Had the administration thought more clearly about the underlying economics, and demonstrated a bit more political boldness (after all, wasn’t boldness one of the reasons America supported the President in 2008), it could have avoided this Rube Goldbergeseque solution. For the sake of argument, we will accept that affordable contraception is an underprovided public good requiring a government subsidy (a point that has a good deal of validity). But contraception is predictable and does not involve substantial expense – compared to say a new child. As such, it is by definition not an insurable product, and tying its provision to insurance is asking for trouble…the type of trouble that the Supreme Court has provided. Besides, tying contraception to insurance all but guarantees that millions of women will not receive the subsidy; witness the millions of Americans who still lack health insurance.
There are better ways to subsidize public goods than tying them to health insurance, especially when the goods in question are not insurable. If the administration believes that contraception is an underprovided public good, then why not carve this troublesome feature out of the ACA and offer contraception stamps? Like food stamps, they could be exchanged at the pharmacy for the purchase of qualified contraception products. This would eliminate the employer middleman and better target the subsidies to the low income individuals who need it the most.
We will tell you why the administration didn’t pursue this path. While we have no qualms about it, we suspect that most Americans would not accept this notion of directly subsidized contraception. By labeling contraception a healthcare service that requires insurance coverage, and rolling the subsidy into the ACA, political acceptance is all but assured. Unfortunately, the rules of the ACA effectively lock most Americans into their employer-sponsored insurance (another problematic provision of the law), so this approach ties contraception to employment, ties the hands of employers, and guarantees legal challenges along the lines of Hobby Lobby. This only serves to further politicize the ACA and assure that far more important reforms to the ACA will be delayed even further into the future.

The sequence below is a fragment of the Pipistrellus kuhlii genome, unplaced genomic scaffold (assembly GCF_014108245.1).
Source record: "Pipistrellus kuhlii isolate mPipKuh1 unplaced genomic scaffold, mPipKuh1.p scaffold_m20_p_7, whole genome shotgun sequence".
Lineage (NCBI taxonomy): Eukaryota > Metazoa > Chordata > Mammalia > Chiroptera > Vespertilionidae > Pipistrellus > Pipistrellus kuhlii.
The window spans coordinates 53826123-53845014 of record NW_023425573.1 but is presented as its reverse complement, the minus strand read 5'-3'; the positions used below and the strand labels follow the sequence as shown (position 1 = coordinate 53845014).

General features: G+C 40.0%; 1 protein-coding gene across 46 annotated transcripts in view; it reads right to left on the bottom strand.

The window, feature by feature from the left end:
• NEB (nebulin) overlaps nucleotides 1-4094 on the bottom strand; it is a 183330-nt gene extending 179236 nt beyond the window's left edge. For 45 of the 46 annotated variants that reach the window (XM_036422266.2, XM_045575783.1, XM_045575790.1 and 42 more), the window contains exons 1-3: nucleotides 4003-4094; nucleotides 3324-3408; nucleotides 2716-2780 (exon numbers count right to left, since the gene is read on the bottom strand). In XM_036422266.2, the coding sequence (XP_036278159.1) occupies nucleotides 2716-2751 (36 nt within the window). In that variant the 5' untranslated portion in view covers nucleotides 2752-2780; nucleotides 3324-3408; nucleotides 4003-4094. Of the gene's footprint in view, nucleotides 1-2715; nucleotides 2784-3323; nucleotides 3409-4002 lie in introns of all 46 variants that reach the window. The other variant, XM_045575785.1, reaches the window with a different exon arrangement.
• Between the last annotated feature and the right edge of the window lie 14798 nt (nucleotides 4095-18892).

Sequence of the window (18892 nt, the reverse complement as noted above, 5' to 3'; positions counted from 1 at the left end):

Contraception is not the only uninsurable good or service that CMS has added to the minimum benefits package, which includes far less controversial preventive health measures that are routine and expected. But, as we previously discussed, it is only a matter of time before lobbyists and weigh in on other benefits that are not cloaked in the legitimacy of prevention. Judging by the experiences of the states, which collectively impose over 2000 “insurance” mandates, most of these mandates will actually be subsidies for uninsurable services. Lobbyists have long known that by labeling these subsidies “health insurance,” political hurdles melt away. In the case of contraception, the Obama administration has learned this lesson well.
Given that this Supreme Court felt confident enough in their economic logic to call the mandate a tax, we are surprised that they did not take this opportunity to question the entire notion of “insuring” contraception. So we are glad to have had this opportunity to do it for them.